Let's get some more details on these events, shall we?

Penn State 45, Purdue 21

The Boiled Sports guys agreed with me that, while a 24-point blowout loss isn't fun, there was at least some semblance of progress in this one:

However, it looks like even more of an improvement when you consider that the Boilers fell behind 28-7 and did not fold up shop. Mostert's kick return TD gave them some positive feelings heading into the half and they responded in the third quarter with an 84 yard drive that culminated in Etling's rushing TD. That 84 yard drive is significant, too, as the Boilers were actually able to move the football in this game with some regularity. They still can't rush the ball, however, as they only had 38 yards on the ground and a total of 261 for the game against PSU's 501 total and 289 on the ground. Mercy, that's hard to overcome.

For Penn State fans they agreed with what the rest of the Big Ten already knows; that playing Purdue cures most ills:

This was a sort of tale of two games for Penn State, even as the Nittany Lions cruised to a never-really-in-doubt win over a hapless Purdue team that couldn't get out of its own way. And so even though Penn State played as well for 60 minutes as well as it has in any stretch since the Michigan game, Purdue's ineptitude essentially put a mirror to the Nittany Lions. Rather than prove any sweeping statements, this game merely reflected what in three months we've learned Penn State either was or could be, and that was always going to be a team that, barring an act of God, was never going to have any difficulty dispatching the worst Big Ten team maybe in the 117 years of the conference. Purdue was never going to even challenge this Penn State team. The question was whether the Nittany Lions would challenge themselves.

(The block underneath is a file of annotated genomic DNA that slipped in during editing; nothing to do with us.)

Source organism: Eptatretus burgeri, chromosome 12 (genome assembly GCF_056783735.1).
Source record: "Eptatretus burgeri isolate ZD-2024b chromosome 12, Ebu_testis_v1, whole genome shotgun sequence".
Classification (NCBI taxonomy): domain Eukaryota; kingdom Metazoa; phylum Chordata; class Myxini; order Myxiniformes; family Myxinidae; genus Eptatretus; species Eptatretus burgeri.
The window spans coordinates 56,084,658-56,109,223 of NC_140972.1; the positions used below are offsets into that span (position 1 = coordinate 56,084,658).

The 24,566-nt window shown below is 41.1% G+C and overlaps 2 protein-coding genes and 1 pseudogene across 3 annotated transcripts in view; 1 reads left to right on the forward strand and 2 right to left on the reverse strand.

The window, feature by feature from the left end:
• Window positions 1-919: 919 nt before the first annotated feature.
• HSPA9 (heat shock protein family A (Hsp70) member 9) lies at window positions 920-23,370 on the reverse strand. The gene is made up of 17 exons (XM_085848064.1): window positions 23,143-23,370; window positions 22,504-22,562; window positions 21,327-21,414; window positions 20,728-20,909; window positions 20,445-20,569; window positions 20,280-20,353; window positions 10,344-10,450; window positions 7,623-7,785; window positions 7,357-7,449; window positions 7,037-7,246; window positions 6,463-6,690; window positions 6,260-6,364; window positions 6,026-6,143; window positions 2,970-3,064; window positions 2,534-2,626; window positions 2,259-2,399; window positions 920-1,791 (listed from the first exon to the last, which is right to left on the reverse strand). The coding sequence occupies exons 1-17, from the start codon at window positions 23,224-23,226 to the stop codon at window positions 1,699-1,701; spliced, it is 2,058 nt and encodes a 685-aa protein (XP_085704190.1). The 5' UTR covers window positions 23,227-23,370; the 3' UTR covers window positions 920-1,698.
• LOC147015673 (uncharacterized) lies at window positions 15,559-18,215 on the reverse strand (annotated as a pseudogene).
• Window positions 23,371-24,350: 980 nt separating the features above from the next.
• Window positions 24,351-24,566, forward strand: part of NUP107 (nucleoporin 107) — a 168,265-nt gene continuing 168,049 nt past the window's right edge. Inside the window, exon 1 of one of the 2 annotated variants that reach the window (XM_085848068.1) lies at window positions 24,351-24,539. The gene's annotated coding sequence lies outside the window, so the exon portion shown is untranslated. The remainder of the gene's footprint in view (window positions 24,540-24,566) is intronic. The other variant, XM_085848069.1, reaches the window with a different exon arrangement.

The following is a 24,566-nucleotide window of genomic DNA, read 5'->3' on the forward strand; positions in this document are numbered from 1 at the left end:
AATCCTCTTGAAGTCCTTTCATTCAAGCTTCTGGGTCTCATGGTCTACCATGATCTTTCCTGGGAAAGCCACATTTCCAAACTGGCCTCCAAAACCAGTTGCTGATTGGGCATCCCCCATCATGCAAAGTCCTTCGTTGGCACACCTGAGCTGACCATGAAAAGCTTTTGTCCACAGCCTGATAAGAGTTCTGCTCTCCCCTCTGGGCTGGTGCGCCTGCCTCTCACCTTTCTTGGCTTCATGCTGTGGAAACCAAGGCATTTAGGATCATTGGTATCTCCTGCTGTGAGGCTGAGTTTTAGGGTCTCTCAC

Wisconsin 51, Indiana 3